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What does Lily Chang have to do with JPMorgan hiring probe?

U.S. and foreign authorities have escalated probes into whether JPMorgan Chase's hiring practices in China and Hong Kong violated anti-bribery laws.
U.S. and foreign authorities have escalated probes into whether JPMorgan Chase's hiring practices in China and Hong Kong violated anti-bribery laws.EMMANUEL DUNAND / AFP - Getty Images

JPMorgan paid $1.8 million over two years to a small consulting firm run by the daughter of former Chinese Premier Wen Jiabao, The New York Times reported on Thursday, a relationship that is part of a wider U.S. probe into the Wall Street bank's hiring practices in the region. 

Citing documents, public filings and interviews, the newspaper said JPMorgan had a $75,000 a month contract with a consultancy run by Lily Chang, which appeared to have only one other employee. The paper said Chang is the alias of Wen Ruchun, the only daughter of Wen Jiabao, who as premier had oversight of financial institutions at the time of the contract. 

U.S. authorities are investigating JPMorgan's hiring practices in China as part of a wider bribery probe into whether the bank traded contracts and jobs in order to win business. Investment banks globally have a long history of hiring people with key connections who can help win advisory roles on important and lucrative deals. 

The practice was widespread in China from the early-2000s, when investment banks engaged in so-called 'elephant hunting' - chasing mandates to manage the multi-billion dollar stock offerings of the country's big state-owned enterprises. 

The distinction between hiring a relative of a foreign official who may be well connected, and employing such a person with the express hope of winning specific business, is key to proving violations of the U.S. Foreign Corrupt Practices Act (FCPA). The U.S. Securities and Exchange Commission's (SEC) anti-bribery unit is leading the JPMorgan probe, a person familiar with the matter previously told Reuters. 

Bank filing
On August 7, JPMorgan disclosed in a regulatory filing that it had a request from U.S. regulators regarding employees in Hong Kong, but did not elaborate. The New York Times followed with a report detailing the nature of the probe, later confirmed by Reuters.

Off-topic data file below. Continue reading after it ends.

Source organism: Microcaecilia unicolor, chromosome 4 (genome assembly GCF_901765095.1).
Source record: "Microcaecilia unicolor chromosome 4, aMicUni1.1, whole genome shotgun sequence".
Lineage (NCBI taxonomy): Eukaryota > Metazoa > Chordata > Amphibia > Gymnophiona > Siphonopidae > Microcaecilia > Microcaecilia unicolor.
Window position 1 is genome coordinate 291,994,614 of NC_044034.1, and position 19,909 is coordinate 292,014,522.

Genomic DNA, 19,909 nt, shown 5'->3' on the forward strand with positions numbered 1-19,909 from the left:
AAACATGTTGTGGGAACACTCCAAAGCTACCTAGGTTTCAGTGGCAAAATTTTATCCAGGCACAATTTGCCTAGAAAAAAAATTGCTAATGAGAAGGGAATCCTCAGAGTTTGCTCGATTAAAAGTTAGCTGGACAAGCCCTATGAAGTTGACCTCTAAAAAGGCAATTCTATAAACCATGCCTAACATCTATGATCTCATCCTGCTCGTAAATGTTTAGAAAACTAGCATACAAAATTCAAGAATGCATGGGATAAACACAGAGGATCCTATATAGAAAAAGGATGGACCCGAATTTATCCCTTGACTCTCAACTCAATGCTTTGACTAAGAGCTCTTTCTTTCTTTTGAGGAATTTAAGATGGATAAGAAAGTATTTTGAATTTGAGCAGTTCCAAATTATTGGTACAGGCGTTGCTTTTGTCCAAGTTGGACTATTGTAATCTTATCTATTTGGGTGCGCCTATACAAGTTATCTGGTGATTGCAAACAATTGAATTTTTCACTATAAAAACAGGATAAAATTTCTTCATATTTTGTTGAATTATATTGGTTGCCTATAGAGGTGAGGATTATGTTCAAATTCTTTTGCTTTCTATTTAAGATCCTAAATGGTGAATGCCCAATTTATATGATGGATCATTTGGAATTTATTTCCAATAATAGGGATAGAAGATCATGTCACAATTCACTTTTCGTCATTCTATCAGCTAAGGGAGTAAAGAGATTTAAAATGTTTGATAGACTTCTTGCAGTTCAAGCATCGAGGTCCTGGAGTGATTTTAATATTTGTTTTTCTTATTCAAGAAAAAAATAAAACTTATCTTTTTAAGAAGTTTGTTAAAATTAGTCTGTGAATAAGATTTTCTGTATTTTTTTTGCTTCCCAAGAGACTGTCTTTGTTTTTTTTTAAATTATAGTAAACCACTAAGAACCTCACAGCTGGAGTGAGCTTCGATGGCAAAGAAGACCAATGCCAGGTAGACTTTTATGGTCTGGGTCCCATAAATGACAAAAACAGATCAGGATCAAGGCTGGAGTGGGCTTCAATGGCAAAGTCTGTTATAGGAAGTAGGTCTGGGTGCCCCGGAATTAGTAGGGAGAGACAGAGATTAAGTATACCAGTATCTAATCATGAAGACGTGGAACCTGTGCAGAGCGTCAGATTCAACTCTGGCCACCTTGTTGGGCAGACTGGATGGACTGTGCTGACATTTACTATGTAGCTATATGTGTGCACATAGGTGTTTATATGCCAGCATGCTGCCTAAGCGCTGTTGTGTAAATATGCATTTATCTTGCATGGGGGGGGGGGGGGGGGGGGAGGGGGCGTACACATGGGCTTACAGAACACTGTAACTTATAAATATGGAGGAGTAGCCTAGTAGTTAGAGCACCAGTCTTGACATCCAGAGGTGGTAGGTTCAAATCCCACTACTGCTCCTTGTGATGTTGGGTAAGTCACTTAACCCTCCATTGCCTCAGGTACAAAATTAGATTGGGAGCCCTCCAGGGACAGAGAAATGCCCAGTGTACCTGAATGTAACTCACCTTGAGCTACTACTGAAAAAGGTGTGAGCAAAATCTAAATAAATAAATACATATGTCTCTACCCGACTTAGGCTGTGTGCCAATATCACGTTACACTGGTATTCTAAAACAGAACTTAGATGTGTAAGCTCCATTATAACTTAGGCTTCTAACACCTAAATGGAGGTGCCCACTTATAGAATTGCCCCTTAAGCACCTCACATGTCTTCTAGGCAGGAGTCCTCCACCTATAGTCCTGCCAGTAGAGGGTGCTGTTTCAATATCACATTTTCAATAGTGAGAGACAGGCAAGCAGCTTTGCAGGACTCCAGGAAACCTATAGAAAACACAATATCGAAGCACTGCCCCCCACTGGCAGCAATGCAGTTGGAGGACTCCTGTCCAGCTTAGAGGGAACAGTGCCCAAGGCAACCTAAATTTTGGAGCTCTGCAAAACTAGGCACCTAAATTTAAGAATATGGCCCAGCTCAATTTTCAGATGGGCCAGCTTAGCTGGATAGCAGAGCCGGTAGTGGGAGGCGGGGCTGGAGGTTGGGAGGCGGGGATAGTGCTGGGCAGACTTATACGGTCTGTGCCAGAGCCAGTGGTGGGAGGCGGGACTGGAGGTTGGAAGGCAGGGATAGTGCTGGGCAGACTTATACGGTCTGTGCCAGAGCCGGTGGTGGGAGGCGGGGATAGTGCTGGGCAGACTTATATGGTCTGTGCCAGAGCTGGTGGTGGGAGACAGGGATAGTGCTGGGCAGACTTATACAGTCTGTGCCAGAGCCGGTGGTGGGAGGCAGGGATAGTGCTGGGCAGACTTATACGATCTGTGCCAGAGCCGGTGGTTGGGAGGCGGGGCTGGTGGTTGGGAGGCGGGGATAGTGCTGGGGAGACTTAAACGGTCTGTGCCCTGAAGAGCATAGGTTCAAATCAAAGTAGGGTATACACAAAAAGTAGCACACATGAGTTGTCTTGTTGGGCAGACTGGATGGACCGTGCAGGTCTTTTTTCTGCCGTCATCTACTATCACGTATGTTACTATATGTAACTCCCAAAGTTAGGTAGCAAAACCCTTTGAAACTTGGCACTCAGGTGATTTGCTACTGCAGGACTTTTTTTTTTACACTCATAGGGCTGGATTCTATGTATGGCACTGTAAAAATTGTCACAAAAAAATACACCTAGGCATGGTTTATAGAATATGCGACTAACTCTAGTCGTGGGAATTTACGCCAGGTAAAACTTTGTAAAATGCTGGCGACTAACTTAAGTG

In its August report, The New York Times said two of JPMorgan's hires under investigation were of the son of the head of a Chinese state-run financial conglomerate, and the daughter of a former railway official. 

Citing people with knowledge of the matter, Bloomberg News reported in late-August that JPMorgan had an internal spreadsheet that linked appointments to specific deals pursued by the bank. It said JPMorgan, in response to the SEC probe, started an internal investigation in Hong Kong, which was later expanded across Asia, covering interns as well as full-time staff. 

In The New York Times report on Thursday, the paper said Wen Ruchun's firm, Fullmark Consultants, was paid a total of $1.8 million by JPMorgan in 2006-08. 

A spokeswoman for JPMorgan in Hong Kong said on Thursday that the bank was "cooperating fully with regulators". She declined to comment further and referred to the bank's November 1 quarterly filing in which it gave further information about the probe, disclosing that, in addition to the SEC, the U.S. Department of Justice and agencies from other jurisdictions were investigating hiring practices in Hong Kong. 

Reuters could not immediately reach Wen Ruchun for comment. 

A visit to the Beijing office cited by The New York Times as Fullmark's headquarters revealed no company of that name, suggesting the business has either closed or moved. 

Everbright, railway
JPMorgan at one point hired Tang Xiaoning, the son of Tang Shuangning, chairman of state-controlled financial conglomerate China Everbright Group, and a former banking regulator, The New York Times reported in August. 

After the younger Tang joined JPMorgan, the bank won several important assignments from Everbright, including advising a subsidiary on a stock offering, the newspaper reported. 

The SEC is also probing JPMorgan's hiring of Zhang Xixi, the daughter of a now-disgraced Chinese railway official. The bank went on to help advise the official's company, which builds railways for the government, on its plans to go public, The New York Times reported in its August article. 

According to the newspaper's latest article, there is no indication from documents seen by The New York Times that Wen brokered any deals or investments between JPMorgan and companies affiliated with her family.